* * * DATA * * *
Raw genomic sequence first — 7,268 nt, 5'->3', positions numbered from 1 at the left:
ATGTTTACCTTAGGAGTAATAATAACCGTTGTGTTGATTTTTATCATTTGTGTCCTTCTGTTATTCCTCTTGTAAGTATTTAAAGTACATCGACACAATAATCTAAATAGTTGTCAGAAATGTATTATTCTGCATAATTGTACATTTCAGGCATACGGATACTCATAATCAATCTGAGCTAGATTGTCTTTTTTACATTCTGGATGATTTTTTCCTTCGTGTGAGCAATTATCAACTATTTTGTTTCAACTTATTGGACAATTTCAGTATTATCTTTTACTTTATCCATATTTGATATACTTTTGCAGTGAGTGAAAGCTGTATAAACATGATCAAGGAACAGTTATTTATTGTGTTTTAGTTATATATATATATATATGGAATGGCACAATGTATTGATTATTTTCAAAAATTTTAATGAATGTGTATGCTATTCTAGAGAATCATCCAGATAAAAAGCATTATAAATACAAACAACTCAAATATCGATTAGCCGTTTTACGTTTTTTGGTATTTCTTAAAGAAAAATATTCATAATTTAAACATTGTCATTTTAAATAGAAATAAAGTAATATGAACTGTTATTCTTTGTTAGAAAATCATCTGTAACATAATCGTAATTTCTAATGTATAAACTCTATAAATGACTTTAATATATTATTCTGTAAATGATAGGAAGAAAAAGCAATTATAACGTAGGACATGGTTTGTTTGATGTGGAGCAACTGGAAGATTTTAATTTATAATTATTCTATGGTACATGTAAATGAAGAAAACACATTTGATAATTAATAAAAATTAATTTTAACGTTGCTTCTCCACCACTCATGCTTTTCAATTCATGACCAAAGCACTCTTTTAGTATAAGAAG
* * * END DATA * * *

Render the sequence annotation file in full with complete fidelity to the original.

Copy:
Raw genomic sequence first — 7,268 nt, 5'->3', positions numbered from 1 at the left:
ATGTTTACCTTAGGAGTAATAATAACCGTTGTGTTGATTTTTATCATTTGTGTCCTTCTGTTATTCCTCTTGTAAGTATTTAAAGTACATCGACACAATAATCTAAATAGTTGTCAGAAATGTATTATTCTGCATAATTGTACATTTCAGGCATACGGATACTCATAATCAATCTGAGCTAGATTGTCTTTTTTACATTCTGGATGATTTTTTCCTTCGTGTGAGCAATTATCAACTATTTTGTTTCAACTTATTGGACAATTTCAGTATTATCTTTTACTTTATCCATATTTGATATACTTTTGCAGTGAGTGAAAGCTGTATAAACATGATCAAGGAACAGTTATTTATTGTGTTTTAGTTATATATATATATATATGGAATGGCACAATGTATTGATTATTTTCAAAAATTTTAATGAATGTGTATGCTATTCTAGAGAATCATCCAGATAAAAAGCATTATAAATACAAACAACTCAAATATCGATTAGCCGTTTTACGTTTTTTGGTATTTCTTAAAGAAAAATATTCATAATTTAAACATTGTCATTTTAAATAGAAATAAAGTAATATGAACTGTTATTCTTTGTTAGAAAATCATCTGTAACATAATCGTAATTTCTAATGTATAAACTCTATAAATGACTTTAATATATTATTCTGTAAATGATAGGAAGAAAAAGCAATTATAACGTAGGACATGGTTTGTTTGATGTGGAGCAACTGGAAGATTTTAATTTATAATTATTCTATGGTACATGTAAATGAAGAAAACACATTTGATAATTAATAAAAATTAATTTTAACGTTGCTTCTCCACCACTCATGCTTTTCAATTCATGACCAAAGCACTCTTTTAGTATAAGAAG